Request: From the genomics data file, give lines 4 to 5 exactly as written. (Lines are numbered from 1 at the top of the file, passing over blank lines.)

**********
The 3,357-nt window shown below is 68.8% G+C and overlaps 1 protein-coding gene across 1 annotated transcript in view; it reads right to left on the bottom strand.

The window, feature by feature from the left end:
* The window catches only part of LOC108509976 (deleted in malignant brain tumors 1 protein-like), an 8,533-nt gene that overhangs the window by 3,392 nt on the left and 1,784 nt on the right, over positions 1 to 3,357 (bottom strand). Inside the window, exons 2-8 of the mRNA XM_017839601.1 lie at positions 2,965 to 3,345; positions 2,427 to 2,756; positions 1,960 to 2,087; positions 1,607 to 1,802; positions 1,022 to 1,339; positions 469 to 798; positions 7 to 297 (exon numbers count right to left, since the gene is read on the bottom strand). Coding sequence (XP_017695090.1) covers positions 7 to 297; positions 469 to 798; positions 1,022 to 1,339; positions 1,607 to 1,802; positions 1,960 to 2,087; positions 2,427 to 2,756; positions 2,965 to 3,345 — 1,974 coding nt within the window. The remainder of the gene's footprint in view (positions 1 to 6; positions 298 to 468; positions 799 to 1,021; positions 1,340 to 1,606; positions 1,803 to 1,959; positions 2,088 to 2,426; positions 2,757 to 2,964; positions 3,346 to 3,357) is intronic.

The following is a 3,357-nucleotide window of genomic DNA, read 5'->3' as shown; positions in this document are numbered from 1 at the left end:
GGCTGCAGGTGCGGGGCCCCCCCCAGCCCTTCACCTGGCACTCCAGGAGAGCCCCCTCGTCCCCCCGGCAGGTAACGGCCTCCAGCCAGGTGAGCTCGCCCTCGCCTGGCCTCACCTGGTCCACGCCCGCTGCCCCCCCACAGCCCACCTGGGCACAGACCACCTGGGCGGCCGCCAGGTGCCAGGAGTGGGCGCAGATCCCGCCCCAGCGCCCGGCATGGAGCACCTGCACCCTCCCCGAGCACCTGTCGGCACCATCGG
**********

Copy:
The following is a 3,357-nucleotide window of genomic DNA, read 5'->3' as shown; positions in this document are numbered from 1 at the left end:
GGCTGCAGGTGCGGGGCCCCCCCCAGCCCTTCACCTGGCACTCCAGGAGAGCCCCCTCGTCCCCCCGGCAGGTAACGGCCTCCAGCCAGGTGAGCTCGCCCTCGCCTGGCCTCACCTGGTCCACGCCCGCTGCCCCCCCACAGCCCACCTGGGCACAGACCACCTGGGCGGCCGCCAGGTGCCAGGAGTGGGCGCAGATCCCGCCCCAGCGCCCGGCATGGAGCACCTGCACCCTCCCCGAGCACCTGTCGGCACCATCGG